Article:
Around age five, I embarked on a complete fascination with cars. "The Car Craze," as my dad dubbed it. Posters of shiny red Ferraris, Maseratis, and Porches plastered once-empty walls of my small blue room in thick layers, their corners peeling, looking as though they pulled on the very structure of the room. Like it'd collapse.
I studied cars too, diligently. Memorized facts and statistics, prices and history. I'd work a car fact into every conversation with my dad. And he'd smile, his dimples showing through weathered, stubbly cheeks.
Eventually, I grew up and Car Craze stopped being cute. So the posters went down and I stopped studying facts, but my love of driving persisted. I go out too much. The car's always missing.
Four-way intersection. Make a complete stop. No other cars. Smooth, hand-over-hand turn. The signal eagerly springs back up, ends its tick-tick-tick.
I wonder if my dad remembers me, pre-Car Craze. I certainly remember the shrimpy, brown-haired freckled boy, the five year old. He sits in the sandbox, legs crossed, with girls. He wants to invite girls over for playdates. He wants them at his party. He wants a tea party for his birthday, he declares, tugging on his dad's sleeves, with princess decorations.
"Did we raise a boy or a girl?" the dad grumbles, in a tone clearly meant to be undetectable by young ears. The mom hushes him. The boy falls silent. Sees the magazine on the nightstand opened to a Toyota advertisement. Asks for a car party.
I like catching a yellow light at just the right time, and I do today. Just enough time to ease into a nice stop, be first in line, a good row behind me, a good row next to me.
Before I had my license, I walked to school every day. It was incredibly routine and incredibly boring. I thought of assignments, of presentations, of nothing. Stared down at my familiar untied black sneakers, the ones falling apart at the seams, black threads left behind on the pavement.
And some days, as I walked into the school parking lot, a car would pass by me, its driver a blonde boy with a too-big grin. He'd sing aloud to his music, shouting almost, make such sharp turns that I'd worry for the battered black jalopy he steered.
He drove recklessly, youthfully. I was fascinated.
I press on the gas a bit more, bringing my speed to the exact limit, feeling the pedal resist, pushing back on me. The roads are jammed; it's 6 PM in suburbia. Postured trees line the road, their red-orange-green leaves evidence of autumn.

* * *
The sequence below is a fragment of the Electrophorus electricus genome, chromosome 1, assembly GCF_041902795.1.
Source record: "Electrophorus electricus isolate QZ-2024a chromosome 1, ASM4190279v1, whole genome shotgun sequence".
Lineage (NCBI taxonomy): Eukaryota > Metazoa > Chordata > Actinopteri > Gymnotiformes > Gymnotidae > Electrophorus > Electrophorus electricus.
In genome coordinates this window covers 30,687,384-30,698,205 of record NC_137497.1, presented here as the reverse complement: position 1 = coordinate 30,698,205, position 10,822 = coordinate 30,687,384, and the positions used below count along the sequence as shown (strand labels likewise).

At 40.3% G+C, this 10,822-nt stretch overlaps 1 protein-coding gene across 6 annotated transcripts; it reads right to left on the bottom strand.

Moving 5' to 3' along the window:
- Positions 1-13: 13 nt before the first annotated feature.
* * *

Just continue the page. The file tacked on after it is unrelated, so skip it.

It seemed odd to me how quickly one could fall in love with a stranger.
I soon started noticing the boy around school more — I'd see him in the halls, swear that he smiled at me.
One day I was hopelessly late to school, not even attempting a run to make it on time. I crossed the eerily still lot, every car tucked into its own place, sleeping. The black jalopy announced itself with blaring Top 40 hits, and as I snuck a glance with my peripheral I saw Big Grin rolling down his window.
"You're late too?"
"I'm gonna skip first period. Wanna listen to music?"
Suddenly self-aware, I joined him in the car. He introduced himself as Jordan, a junior.
We were fast friends — he laughed at my preoccupations, my habits, my fastidious devotion to following rules; I could watch him for hours. He was alive, in a way no one else I knew was.
We first kissed in that car.
He leaned over to my seat. I tilted my head. And it was as if we were continuing, not starting a kiss; it was so natural and easy and pure. Jordan had never asked if I loved him, never hinted that he loved me. We just knew, and we didn't tell a soul.
I'm almost there. My routine loop is near over. Pass by the dry, grassy hills in a smooth curve, a curve almost too sharp.
Jordan sent me a text that morning: "Love you, I'll pick you up in a bit."
He drove the almost too sharp curve, drove recklessly, youthfully, didn't see the semi truck backing out, didn't make it past the hills.
I clench the steering wheel tighter as I drive past. Cleared.
My parents didn't understand why I was so torn apart over the loss of a classmate. So I quickly adjusted, just like I did when my five-year-old behavior was out of line. I only cried in the shower, the water an excuse for the wetness on my cheeks, the sound a mask for sobs. I smiled every day. I said "thank you for dinner" and "school's going fine."
We knew each other only half a year when it happened. Autumn. October 29, 12:23 PM. A year ago today.
I'm almost home. I'm weary from revisiting these same, worn paths in my memory, from feeling the same way each time, that same pent-up guilt, the weight of concealment.
Turn, I instruct myself, into the driveway of your two-story yellow home. Pull in straight, line up with the neatly trimmed bushes, stop and park.
Pace to the door in those same black sneakers. Open it to the smell of spaghetti, wave hello to mom, marinara sauce stains on her blouse. Squeak your shoes to your room, the small blue room. Open the middle desk drawer, the one with the paper.
Tell them everything. Explain, raw, wounded, but honest. Finally honest. Choose the pen that he gave you and start.
Dear Mom and Dad:
On Driving. •
This story contains 1007 words.
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